Type locality and use of name in Indiana: The name Carthage was first used in 1856 (Owen, p. 60) for a limestone exposed along the bank of the Ohio River 1 mile (1.6 km) west of Uniontown, Union County, western Kentucky. It was named for Carthage Settlement, which is no longer in existence. The Carthage is equivalent to the Shoal Creek Limestone Member, a name introduced by Engelmann (1868, p. 175) for a limestone exposed along Shoal Creek in Clinton County, Ill. Although the name Shoal Creek was extended in 1961 (Wier and Gray) to Indiana, it was later discontinued in deference to "Carthage" (Jacobson and others, 1985 Shaver and others, 1985) for use throughout the Illinois Basin. The type locality for the Shoal Creek, as defined by Kosanke and others (1960, p. 38-39), is a reference section for the Carthage.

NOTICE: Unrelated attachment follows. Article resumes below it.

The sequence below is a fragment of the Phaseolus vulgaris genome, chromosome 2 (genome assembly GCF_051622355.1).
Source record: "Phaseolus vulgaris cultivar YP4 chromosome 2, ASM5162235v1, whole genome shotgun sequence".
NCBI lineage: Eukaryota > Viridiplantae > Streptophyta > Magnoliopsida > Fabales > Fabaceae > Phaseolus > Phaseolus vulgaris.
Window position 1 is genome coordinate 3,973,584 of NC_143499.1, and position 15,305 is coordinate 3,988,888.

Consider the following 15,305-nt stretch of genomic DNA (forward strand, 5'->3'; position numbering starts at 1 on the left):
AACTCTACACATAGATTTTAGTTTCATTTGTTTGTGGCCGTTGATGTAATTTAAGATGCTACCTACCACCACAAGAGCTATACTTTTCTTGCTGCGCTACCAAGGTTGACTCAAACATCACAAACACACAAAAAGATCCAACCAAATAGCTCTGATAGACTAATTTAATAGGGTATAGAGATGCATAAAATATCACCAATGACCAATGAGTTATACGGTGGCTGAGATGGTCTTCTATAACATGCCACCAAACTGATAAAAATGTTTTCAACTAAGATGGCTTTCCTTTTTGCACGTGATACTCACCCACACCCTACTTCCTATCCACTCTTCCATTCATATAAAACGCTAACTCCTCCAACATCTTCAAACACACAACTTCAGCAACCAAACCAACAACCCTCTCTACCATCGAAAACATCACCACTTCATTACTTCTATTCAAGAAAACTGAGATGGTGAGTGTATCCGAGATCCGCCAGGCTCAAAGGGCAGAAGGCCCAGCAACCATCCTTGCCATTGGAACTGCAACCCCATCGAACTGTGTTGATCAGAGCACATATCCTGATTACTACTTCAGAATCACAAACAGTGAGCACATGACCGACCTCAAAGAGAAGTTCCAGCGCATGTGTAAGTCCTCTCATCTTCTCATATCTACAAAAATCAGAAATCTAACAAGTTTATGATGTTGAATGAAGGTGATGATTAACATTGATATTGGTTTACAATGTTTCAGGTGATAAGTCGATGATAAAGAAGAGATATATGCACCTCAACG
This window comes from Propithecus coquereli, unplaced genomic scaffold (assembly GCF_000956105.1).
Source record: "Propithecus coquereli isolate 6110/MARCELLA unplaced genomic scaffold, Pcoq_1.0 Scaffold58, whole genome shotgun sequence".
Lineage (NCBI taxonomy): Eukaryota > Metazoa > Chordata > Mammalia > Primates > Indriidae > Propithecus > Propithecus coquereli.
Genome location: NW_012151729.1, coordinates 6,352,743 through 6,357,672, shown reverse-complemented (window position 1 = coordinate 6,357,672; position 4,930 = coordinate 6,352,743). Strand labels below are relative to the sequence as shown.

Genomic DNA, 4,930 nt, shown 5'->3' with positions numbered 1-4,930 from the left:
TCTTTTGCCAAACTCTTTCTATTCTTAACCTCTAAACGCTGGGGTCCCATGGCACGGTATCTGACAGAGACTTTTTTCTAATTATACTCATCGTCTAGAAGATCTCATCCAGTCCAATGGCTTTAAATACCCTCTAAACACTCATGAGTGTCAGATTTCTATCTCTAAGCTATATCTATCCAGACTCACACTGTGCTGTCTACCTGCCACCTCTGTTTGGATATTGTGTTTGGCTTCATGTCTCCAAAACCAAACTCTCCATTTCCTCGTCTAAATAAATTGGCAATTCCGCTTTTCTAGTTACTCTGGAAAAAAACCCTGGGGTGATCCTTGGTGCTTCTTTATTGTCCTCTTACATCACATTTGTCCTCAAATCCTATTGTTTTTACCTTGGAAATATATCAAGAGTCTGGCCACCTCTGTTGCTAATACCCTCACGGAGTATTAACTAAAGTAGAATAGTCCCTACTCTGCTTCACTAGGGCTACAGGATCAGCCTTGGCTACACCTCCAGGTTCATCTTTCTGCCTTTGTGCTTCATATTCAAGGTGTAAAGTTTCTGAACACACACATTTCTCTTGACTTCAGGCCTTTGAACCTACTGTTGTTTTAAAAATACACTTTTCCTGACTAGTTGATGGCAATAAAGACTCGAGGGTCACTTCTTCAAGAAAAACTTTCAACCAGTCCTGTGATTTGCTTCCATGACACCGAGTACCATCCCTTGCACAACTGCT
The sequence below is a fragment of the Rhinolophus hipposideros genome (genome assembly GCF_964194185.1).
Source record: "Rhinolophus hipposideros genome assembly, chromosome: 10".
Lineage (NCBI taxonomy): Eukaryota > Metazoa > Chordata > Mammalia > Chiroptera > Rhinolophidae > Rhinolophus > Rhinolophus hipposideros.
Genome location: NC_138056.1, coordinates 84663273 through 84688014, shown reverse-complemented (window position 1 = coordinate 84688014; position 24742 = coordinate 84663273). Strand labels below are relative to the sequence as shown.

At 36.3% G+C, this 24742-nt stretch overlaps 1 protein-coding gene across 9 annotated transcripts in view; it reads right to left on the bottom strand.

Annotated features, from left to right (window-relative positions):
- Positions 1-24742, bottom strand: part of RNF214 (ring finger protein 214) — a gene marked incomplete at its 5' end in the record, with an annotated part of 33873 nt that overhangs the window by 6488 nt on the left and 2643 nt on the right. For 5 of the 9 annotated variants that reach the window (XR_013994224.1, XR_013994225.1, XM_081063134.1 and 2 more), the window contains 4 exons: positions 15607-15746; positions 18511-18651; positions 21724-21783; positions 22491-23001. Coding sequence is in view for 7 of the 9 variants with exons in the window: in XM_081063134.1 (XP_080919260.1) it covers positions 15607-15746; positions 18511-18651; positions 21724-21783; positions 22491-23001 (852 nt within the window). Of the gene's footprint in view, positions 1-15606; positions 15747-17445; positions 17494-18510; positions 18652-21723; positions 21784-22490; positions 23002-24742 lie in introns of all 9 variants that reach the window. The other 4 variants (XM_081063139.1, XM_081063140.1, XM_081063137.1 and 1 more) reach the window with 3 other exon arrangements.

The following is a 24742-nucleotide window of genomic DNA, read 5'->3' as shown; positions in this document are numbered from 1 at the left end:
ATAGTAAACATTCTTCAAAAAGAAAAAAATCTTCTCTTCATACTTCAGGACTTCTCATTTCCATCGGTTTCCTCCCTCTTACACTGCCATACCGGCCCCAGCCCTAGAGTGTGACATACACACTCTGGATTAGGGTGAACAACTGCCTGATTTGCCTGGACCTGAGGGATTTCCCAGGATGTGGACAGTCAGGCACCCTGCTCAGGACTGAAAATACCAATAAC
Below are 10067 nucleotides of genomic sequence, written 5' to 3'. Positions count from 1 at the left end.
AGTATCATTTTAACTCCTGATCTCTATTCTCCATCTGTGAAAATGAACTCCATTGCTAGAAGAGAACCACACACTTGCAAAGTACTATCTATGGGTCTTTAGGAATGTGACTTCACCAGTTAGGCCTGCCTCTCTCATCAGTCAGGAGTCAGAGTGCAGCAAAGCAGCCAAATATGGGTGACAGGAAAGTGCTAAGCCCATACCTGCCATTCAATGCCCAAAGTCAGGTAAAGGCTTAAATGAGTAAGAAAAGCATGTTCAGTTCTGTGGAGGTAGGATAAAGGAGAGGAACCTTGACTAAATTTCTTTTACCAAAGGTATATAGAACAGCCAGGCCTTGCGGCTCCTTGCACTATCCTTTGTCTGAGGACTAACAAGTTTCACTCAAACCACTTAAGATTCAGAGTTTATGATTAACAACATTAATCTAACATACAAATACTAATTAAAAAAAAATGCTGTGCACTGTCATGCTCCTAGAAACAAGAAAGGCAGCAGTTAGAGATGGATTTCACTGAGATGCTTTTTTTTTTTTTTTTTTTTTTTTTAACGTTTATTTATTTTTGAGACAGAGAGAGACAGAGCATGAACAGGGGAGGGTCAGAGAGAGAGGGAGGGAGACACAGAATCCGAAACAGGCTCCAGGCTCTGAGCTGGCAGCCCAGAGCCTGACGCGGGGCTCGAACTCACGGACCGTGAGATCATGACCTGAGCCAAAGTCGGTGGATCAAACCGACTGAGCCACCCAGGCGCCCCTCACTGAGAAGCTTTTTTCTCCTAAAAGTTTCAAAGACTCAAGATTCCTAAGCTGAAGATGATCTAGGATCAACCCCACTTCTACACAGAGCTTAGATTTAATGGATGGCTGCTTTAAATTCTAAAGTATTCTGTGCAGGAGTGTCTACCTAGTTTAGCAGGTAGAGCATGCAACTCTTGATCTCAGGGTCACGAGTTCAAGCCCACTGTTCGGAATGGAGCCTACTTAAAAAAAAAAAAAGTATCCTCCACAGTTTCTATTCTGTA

Description: The Carthage in Indiana is a bluish- to brownish-gray, finely crystalline fossiliferous limestone that generally occurs in a single bed 2 to 4 feet (0.6 to 1.2 m) thick (Wier, 1961, 1965). In many places it overlies a black fissile shale and the Parker Coal Member (Patoka Formation), where it has been measured in cores in Posey County the Carthage is 5 to 6 feet (1.5 to 1.8 m) thick, but it thins to less than a foot to the north in Sullivan County. The Carthage is about 8 feet (2.4 m) thick at the type section in Kentucky, and it is commonly 6 to 8 feet (1.8 to 2.4 m) thick at the reference section in Illinois.